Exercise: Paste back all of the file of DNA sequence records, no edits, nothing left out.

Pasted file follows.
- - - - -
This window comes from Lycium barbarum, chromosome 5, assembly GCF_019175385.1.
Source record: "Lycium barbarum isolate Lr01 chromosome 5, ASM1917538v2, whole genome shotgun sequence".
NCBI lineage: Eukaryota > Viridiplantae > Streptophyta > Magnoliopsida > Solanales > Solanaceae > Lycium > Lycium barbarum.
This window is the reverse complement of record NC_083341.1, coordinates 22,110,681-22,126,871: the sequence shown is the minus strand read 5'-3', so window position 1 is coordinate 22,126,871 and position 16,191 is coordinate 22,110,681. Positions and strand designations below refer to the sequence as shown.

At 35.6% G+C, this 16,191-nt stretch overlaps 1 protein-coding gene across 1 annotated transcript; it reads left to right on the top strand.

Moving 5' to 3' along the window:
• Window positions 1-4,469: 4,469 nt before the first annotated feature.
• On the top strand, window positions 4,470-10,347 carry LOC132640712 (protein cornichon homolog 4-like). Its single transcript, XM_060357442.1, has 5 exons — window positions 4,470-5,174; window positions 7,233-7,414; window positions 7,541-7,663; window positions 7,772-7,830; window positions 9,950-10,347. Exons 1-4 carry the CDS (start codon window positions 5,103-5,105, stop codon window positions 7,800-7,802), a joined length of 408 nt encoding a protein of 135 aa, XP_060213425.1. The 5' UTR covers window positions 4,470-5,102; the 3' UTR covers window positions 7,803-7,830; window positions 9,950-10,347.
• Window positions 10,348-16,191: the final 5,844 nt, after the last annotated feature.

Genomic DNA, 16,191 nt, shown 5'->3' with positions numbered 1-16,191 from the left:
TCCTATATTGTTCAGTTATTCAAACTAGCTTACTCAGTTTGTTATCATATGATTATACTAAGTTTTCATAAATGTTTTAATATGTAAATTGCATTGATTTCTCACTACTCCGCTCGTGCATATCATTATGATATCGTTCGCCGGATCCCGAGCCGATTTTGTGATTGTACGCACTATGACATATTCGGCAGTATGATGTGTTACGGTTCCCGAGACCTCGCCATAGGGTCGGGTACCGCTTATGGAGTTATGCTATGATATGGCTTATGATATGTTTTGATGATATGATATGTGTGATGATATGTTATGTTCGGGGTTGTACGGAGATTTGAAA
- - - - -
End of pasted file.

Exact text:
This window comes from Lycium barbarum, chromosome 5, assembly GCF_019175385.1.
Source record: "Lycium barbarum isolate Lr01 chromosome 5, ASM1917538v2, whole genome shotgun sequence".
NCBI lineage: Eukaryota > Viridiplantae > Streptophyta > Magnoliopsida > Solanales > Solanaceae > Lycium > Lycium barbarum.
This window is the reverse complement of record NC_083341.1, coordinates 22,110,681-22,126,871: the sequence shown is the minus strand read 5'-3', so window position 1 is coordinate 22,126,871 and position 16,191 is coordinate 22,110,681. Positions and strand designations below refer to the sequence as shown.

At 35.6% G+C, this 16,191-nt stretch overlaps 1 protein-coding gene across 1 annotated transcript; it reads left to right on the top strand.

Moving 5' to 3' along the window:
• Window positions 1-4,469: 4,469 nt before the first annotated feature.
• On the top strand, window positions 4,470-10,347 carry LOC132640712 (protein cornichon homolog 4-like). Its single transcript, XM_060357442.1, has 5 exons — window positions 4,470-5,174; window positions 7,233-7,414; window positions 7,541-7,663; window positions 7,772-7,830; window positions 9,950-10,347. Exons 1-4 carry the CDS (start codon window positions 5,103-5,105, stop codon window positions 7,800-7,802), a joined length of 408 nt encoding a protein of 135 aa, XP_060213425.1. The 5' UTR covers window positions 4,470-5,102; the 3' UTR covers window positions 7,803-7,830; window positions 9,950-10,347.
• Window positions 10,348-16,191: the final 5,844 nt, after the last annotated feature.

Genomic DNA, 16,191 nt, shown 5'->3' with positions numbered 1-16,191 from the left:
TCCTATATTGTTCAGTTATTCAAACTAGCTTACTCAGTTTGTTATCATATGATTATACTAAGTTTTCATAAATGTTTTAATATGTAAATTGCATTGATTTCTCACTACTCCGCTCGTGCATATCATTATGATATCGTTCGCCGGATCCCGAGCCGATTTTGTGATTGTACGCACTATGACATATTCGGCAGTATGATGTGTTACGGTTCCCGAGACCTCGCCATAGGGTCGGGTACCGCTTATGGAGTTATGCTATGATATGGCTTATGATATGTTTTGATGATATGATATGTGTGATGATATGTTATGTTCGGGGTTGTACGGAGATTTGAAA